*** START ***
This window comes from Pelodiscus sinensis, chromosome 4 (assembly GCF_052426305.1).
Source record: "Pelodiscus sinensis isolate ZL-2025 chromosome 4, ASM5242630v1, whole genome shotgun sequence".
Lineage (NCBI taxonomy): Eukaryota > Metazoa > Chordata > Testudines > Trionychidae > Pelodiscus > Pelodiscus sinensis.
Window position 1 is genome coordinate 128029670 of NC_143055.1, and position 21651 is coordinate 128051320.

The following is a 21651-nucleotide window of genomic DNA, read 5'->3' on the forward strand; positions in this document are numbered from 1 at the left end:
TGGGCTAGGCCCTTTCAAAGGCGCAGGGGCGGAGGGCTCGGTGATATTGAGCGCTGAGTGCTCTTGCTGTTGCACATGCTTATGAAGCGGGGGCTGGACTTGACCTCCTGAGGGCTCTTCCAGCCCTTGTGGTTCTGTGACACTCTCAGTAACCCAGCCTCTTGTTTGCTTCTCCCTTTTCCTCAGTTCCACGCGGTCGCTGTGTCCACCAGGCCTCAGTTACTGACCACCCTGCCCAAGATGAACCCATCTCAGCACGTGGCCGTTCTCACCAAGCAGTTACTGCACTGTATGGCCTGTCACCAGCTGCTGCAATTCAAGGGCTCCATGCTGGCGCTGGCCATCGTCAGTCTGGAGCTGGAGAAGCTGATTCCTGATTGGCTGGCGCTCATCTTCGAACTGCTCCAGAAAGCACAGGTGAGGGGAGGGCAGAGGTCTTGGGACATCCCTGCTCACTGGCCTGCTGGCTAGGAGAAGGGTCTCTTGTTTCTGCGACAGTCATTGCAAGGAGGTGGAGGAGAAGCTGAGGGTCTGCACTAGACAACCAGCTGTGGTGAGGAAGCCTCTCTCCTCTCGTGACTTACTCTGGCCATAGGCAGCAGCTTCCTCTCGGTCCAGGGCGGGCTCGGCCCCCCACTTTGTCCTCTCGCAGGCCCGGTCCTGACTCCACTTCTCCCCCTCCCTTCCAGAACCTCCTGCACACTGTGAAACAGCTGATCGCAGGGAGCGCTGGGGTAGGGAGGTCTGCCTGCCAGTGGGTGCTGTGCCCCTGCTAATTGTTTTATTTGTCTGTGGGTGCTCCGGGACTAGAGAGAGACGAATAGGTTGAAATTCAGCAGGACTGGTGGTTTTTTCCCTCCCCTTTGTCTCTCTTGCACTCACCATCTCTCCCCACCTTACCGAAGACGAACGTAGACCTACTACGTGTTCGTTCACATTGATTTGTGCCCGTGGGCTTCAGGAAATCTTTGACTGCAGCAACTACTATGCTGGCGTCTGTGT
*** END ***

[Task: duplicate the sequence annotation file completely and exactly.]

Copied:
This window comes from Pelodiscus sinensis, chromosome 4 (assembly GCF_052426305.1).
Source record: "Pelodiscus sinensis isolate ZL-2025 chromosome 4, ASM5242630v1, whole genome shotgun sequence".
Lineage (NCBI taxonomy): Eukaryota > Metazoa > Chordata > Testudines > Trionychidae > Pelodiscus > Pelodiscus sinensis.
Window position 1 is genome coordinate 128029670 of NC_143055.1, and position 21651 is coordinate 128051320.

The following is a 21651-nucleotide window of genomic DNA, read 5'->3' on the forward strand; positions in this document are numbered from 1 at the left end:
TGGGCTAGGCCCTTTCAAAGGCGCAGGGGCGGAGGGCTCGGTGATATTGAGCGCTGAGTGCTCTTGCTGTTGCACATGCTTATGAAGCGGGGGCTGGACTTGACCTCCTGAGGGCTCTTCCAGCCCTTGTGGTTCTGTGACACTCTCAGTAACCCAGCCTCTTGTTTGCTTCTCCCTTTTCCTCAGTTCCACGCGGTCGCTGTGTCCACCAGGCCTCAGTTACTGACCACCCTGCCCAAGATGAACCCATCTCAGCACGTGGCCGTTCTCACCAAGCAGTTACTGCACTGTATGGCCTGTCACCAGCTGCTGCAATTCAAGGGCTCCATGCTGGCGCTGGCCATCGTCAGTCTGGAGCTGGAGAAGCTGATTCCTGATTGGCTGGCGCTCATCTTCGAACTGCTCCAGAAAGCACAGGTGAGGGGAGGGCAGAGGTCTTGGGACATCCCTGCTCACTGGCCTGCTGGCTAGGAGAAGGGTCTCTTGTTTCTGCGACAGTCATTGCAAGGAGGTGGAGGAGAAGCTGAGGGTCTGCACTAGACAACCAGCTGTGGTGAGGAAGCCTCTCTCCTCTCGTGACTTACTCTGGCCATAGGCAGCAGCTTCCTCTCGGTCCAGGGCGGGCTCGGCCCCCCACTTTGTCCTCTCGCAGGCCCGGTCCTGACTCCACTTCTCCCCCTCCCTTCCAGAACCTCCTGCACACTGTGAAACAGCTGATCGCAGGGAGCGCTGGGGTAGGGAGGTCTGCCTGCCAGTGGGTGCTGTGCCCCTGCTAATTGTTTTATTTGTCTGTGGGTGCTCCGGGACTAGAGAGAGACGAATAGGTTGAAATTCAGCAGGACTGGTGGTTTTTTCCCTCCCCTTTGTCTCTCTTGCACTCACCATCTCTCCCCACCTTACCGAAGACGAACGTAGACCTACTACGTGTTCGTTCACATTGATTTGTGCCCGTGGGCTTCAGGAAATCTTTGACTGCAGCAACTACTATGCTGGCGTCTGTGT